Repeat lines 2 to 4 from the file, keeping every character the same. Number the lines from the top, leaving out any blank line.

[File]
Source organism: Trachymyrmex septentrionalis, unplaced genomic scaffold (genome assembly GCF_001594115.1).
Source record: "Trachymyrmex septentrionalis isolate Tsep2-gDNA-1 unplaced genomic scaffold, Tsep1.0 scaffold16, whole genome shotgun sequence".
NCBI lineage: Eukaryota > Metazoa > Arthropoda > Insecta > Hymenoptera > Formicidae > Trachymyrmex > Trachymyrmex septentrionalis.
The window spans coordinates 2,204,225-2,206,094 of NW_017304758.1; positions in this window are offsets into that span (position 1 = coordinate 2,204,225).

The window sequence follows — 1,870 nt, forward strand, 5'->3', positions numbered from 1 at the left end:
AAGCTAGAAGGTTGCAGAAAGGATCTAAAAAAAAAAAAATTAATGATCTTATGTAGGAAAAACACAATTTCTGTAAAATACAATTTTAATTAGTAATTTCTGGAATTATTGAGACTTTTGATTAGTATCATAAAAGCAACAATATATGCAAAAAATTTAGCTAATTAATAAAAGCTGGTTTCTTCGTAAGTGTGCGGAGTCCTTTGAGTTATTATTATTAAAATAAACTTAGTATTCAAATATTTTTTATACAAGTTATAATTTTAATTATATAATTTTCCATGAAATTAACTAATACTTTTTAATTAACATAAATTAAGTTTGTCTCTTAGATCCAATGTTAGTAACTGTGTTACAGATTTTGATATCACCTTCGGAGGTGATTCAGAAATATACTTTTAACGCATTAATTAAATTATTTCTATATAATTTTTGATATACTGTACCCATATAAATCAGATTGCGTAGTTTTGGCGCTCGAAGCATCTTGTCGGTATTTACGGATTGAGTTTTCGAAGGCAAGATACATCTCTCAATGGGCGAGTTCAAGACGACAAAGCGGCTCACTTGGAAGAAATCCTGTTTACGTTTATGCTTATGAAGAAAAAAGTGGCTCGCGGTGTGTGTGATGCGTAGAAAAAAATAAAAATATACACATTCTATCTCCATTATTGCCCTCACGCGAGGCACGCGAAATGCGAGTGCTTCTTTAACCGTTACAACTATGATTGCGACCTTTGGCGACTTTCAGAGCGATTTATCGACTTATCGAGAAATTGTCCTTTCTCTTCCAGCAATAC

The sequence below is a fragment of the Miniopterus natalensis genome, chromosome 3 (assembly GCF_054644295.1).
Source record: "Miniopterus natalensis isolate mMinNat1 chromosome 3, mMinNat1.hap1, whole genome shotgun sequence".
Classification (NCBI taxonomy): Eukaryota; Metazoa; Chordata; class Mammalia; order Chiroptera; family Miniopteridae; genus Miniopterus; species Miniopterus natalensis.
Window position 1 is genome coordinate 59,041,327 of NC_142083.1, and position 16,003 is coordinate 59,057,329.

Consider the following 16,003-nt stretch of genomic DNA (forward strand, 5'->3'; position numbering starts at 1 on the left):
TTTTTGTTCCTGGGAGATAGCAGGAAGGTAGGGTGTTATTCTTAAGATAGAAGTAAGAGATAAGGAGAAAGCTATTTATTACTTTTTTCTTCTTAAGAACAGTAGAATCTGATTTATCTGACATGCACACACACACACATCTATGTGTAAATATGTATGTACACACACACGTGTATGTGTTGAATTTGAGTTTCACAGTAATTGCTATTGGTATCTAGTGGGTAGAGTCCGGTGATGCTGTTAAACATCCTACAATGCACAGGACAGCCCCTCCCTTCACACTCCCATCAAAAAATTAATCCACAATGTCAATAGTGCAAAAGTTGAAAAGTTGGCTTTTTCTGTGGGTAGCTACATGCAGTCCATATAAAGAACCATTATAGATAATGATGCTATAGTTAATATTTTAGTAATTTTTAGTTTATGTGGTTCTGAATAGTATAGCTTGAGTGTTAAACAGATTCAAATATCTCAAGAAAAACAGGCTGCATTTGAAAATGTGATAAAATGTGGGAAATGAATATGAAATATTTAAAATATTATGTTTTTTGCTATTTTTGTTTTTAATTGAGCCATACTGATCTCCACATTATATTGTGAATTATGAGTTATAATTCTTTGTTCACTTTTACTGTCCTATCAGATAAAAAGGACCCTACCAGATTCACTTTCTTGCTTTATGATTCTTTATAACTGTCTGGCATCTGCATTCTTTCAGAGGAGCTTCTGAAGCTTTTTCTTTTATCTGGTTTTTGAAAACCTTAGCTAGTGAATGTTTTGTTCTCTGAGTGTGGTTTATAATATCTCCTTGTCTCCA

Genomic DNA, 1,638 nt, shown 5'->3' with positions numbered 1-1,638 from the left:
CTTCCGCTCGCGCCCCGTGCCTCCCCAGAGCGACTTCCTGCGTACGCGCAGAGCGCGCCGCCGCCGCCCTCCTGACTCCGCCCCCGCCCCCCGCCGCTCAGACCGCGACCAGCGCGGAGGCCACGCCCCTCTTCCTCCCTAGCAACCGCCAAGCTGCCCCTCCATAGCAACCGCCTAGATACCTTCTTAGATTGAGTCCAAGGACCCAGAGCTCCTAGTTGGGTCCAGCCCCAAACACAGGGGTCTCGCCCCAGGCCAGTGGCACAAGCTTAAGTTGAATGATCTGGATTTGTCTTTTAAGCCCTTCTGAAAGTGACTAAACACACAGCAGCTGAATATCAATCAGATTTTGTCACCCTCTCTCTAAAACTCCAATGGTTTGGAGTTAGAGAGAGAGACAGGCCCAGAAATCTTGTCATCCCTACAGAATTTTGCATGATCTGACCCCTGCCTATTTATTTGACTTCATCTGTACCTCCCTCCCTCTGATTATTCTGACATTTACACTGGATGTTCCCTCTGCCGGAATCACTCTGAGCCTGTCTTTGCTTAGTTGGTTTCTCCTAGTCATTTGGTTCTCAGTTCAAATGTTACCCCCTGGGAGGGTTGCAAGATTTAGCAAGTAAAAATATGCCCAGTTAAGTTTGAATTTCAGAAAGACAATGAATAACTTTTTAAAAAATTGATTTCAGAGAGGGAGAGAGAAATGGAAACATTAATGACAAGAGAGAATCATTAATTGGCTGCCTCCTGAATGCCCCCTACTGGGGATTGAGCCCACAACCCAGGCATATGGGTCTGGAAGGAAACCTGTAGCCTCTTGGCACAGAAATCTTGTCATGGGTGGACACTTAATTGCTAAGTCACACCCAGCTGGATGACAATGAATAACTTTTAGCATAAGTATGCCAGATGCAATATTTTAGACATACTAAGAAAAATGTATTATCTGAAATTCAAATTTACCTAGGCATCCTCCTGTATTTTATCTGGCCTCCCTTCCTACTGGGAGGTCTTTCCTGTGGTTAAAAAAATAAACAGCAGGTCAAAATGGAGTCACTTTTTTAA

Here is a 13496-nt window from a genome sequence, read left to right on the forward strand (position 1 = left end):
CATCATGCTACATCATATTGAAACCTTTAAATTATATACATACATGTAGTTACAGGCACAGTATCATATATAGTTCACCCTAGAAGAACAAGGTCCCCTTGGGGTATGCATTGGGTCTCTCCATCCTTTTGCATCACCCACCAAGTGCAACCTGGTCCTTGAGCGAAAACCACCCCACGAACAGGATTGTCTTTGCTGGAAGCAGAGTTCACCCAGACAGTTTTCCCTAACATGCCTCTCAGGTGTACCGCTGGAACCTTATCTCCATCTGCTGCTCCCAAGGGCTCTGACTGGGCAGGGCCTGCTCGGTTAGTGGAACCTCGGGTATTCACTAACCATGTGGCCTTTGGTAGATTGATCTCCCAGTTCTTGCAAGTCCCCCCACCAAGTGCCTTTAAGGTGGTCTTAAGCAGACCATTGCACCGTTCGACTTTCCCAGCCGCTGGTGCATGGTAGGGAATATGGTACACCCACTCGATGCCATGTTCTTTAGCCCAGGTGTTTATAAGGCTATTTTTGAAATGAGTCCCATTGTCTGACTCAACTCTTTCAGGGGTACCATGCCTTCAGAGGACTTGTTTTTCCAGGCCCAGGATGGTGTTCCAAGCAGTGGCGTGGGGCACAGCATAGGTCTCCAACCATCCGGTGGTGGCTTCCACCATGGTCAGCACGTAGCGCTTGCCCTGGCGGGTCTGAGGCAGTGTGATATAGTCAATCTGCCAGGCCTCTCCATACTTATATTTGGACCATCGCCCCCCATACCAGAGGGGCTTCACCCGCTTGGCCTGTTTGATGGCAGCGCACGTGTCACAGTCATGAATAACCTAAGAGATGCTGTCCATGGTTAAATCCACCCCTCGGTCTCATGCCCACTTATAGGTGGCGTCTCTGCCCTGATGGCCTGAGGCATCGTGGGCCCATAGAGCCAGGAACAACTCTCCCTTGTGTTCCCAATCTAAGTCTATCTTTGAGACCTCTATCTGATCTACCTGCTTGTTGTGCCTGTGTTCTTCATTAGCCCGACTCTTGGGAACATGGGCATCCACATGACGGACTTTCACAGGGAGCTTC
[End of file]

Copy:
Source record: "Trachymyrmex septentrionalis isolate Tsep2-gDNA-1 unplaced genomic scaffold, Tsep1.0 scaffold16, whole genome shotgun sequence".
NCBI lineage: Eukaryota > Metazoa > Arthropoda > Insecta > Hymenoptera > Formicidae > Trachymyrmex > Trachymyrmex septentrionalis.
The window spans coordinates 2,204,225-2,206,094 of NW_017304758.1; positions in this window are offsets into that span (position 1 = coordinate 2,204,225).